SOPA – (State Online Piracy Act) and PIPA – (Protect IP Act) give the office of the Attorney General the ability to pursue anyone “engaging in, enabling, or facilitating the activities" of copyright infringement or counterfeit products.” SOPA is largely meant to focus on sites that are outside of the United States, while PIPA focuses on domestic sites that could be aiding the sites outside of the country that are engaged in the copyright and/or intellectual property infringement.


Why are SOPA and PIPA such a big deal? SOPA and PIPA, while they sound like a good idea in theory, pose a threat to free and open information because they are too extreme. They give the office of the Attorney General the ability to completely shut down a site that somehow interacts with copyright infringement or counterfeiting, even if the site itself is not participating in the piracy. That would be like an officer requiring an entire flea market to close because one vender was selling stolen goods. This begs the question: What good is a law when it doesn’t punish the people it targets? Not only are the makers of this law essentially punishing entire domains because of individual users’ infringement of copyright data, SOPA and the Protect IP Act don’t actually have provisions to “remove copyrighted content, but rather focus on the censorship of links to entire domains.” SOPA and PIPA will not stop piracy, or even punish the people who pirating, but it will cause a great increase in the cost of free information on the internet.


An increase in the cost (and censoring) of the information on the internet would cause groups like Anonymous to become ineffective. Their “Freedom Ops” depend on easy dissemination of information. OpTunisia, OpEgypt, and every other cause for change they have participated in would not have been successful if they had not been able to inform so many people of the event. SOPA and PIPA stand to effectively prevent this kind of dispersion of information on the internet.


Members of Anonymous told the people of Tunisia, “This is your fight…you must hit the streets or you will lose the fight.” It was important to Anons that the people of Tunisia realize that they must get directly involved in order to create any real change. Edward Snowden’s dilemma, however, was that people were unaware that they had anything they should be fighting to change. Snowden was not concerned with the online piracy laws that groups like Anonymous were attempting to prevent, but he was interested in how the government was getting the information; he cared that the rights of the people of the United States were being violated by the government. Snowden, in an act that he describes as civil disobedience, decided that he did not agree with the ways that the NSA was obtaining information, and he gave it to journalists to let the world know what was happening with the information they were sharing online.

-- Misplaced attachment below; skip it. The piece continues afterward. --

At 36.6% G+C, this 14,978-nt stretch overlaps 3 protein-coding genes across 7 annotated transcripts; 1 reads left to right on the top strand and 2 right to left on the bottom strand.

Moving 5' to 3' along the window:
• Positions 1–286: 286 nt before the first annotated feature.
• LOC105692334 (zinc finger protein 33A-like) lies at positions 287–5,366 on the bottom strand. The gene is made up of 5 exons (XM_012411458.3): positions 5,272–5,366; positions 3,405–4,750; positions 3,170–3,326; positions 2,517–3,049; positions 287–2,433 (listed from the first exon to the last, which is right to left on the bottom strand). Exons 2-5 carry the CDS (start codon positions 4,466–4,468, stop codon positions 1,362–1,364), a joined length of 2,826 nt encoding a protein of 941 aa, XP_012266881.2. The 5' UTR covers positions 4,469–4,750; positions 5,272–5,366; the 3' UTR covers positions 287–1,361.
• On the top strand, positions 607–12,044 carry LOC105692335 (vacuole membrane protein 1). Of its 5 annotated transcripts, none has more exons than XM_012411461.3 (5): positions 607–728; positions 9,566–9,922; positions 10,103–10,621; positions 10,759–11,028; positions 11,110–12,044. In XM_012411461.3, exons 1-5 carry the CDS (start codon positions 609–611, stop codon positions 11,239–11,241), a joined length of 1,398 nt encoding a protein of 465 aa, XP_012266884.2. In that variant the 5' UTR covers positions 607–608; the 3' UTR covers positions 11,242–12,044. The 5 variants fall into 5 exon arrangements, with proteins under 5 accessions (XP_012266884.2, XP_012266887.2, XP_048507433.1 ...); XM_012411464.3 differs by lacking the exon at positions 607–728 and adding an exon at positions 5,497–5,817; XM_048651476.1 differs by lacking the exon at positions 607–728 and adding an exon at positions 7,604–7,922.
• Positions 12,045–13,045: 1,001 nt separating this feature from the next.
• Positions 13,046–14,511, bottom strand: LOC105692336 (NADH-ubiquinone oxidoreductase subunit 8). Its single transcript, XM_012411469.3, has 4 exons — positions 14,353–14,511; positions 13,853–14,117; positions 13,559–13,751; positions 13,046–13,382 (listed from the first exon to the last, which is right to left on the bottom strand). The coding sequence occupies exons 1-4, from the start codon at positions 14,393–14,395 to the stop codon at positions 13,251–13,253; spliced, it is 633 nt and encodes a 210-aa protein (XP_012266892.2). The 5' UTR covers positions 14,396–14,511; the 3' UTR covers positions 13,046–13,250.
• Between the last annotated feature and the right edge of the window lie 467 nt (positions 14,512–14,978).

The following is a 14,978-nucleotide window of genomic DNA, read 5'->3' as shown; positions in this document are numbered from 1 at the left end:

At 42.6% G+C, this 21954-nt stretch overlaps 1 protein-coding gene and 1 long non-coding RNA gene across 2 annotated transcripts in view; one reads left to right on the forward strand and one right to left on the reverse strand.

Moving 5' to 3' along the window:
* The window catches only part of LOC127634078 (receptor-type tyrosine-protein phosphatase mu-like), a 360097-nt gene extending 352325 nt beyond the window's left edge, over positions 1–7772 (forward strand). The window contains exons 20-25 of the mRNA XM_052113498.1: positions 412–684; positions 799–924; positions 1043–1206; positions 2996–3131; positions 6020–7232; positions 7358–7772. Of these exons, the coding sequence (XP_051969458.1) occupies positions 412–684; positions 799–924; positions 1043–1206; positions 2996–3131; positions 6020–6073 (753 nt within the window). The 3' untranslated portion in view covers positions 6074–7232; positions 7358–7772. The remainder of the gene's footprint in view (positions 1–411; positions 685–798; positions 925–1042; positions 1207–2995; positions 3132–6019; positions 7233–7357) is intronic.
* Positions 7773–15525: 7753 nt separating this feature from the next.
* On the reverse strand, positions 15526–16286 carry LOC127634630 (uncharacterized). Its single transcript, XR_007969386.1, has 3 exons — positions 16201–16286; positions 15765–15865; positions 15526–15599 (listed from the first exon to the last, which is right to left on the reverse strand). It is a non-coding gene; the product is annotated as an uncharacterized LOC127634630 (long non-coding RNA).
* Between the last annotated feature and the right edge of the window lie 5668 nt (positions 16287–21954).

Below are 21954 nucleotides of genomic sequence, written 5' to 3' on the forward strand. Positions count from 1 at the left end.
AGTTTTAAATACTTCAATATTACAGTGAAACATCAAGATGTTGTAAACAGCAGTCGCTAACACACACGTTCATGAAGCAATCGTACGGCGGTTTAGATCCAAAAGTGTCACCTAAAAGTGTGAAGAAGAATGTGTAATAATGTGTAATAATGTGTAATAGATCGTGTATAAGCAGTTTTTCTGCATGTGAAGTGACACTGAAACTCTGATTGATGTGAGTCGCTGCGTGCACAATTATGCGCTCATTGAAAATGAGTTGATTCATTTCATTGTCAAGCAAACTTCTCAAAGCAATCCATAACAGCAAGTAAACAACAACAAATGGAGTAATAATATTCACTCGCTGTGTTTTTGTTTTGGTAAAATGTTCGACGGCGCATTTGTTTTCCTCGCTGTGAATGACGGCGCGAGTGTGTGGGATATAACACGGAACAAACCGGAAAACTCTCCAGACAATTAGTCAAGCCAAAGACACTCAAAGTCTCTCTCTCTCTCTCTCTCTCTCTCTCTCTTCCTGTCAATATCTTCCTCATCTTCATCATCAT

At first, it may be hard to understand what an NSA “spy” has to do with groups of hackers who use their anonymity to protest legislation that would change the way that materials were shared on the internet; the group of hackers didn’t want the government to be able to censure that they were saying and where they were saying it, while Snowden didn’t want users like Anons to be spied on illegally. When you look at the root of each of the activists’ crusade, however, it becomes clear that these are really just two sides of the same coin, where the coin is government control.


Legislation like SOPA, PIPA, and CISPA present multiple opportunities for the government to target specific people and/or organizations to stop the dispersion of information on the internet. The vague diction of the bills creates abundant opportunity for targeting and other abuses of the legislation to occur. As Alexis Ohanian describes it, “if someone wants access [to our private belongings] we would say go get a warrant …” Groups like anonymous focus on the fact that CISPA, if passed, would mean that a warrant isn’t necessary if it’s on the internet and the government believes that you may be involved in something potentially dangerous. On Edward Snowden’s side of the coin, however, is the fight against the government’s control of users’ information. The NSA didn’t care that they didn’t have a warrant, or that it was technically an invasion of online privacy, they took your information anyway. Snowden made the people aware of this; a fight for privacy they didn’t even know existed.


Works Cited

Zetter, Kim (2013) “Reddit Cofounder Calls on Google’s Larry Page to Oppose CISPA” [1]

(2015) “Anonymous (group)” Last modified June 20, 2015 [2]

Havey, Jason (2012) A technical examination of SOPA and PROTECT IP [3]

Magid, Larry (2012) “What Are SOPA and PIPA And Why All The Fuss?” [4]

Norton, Quinn (2012) 2011: The Year Anonymous Took On Cops, Dictators and Existential Dread [5]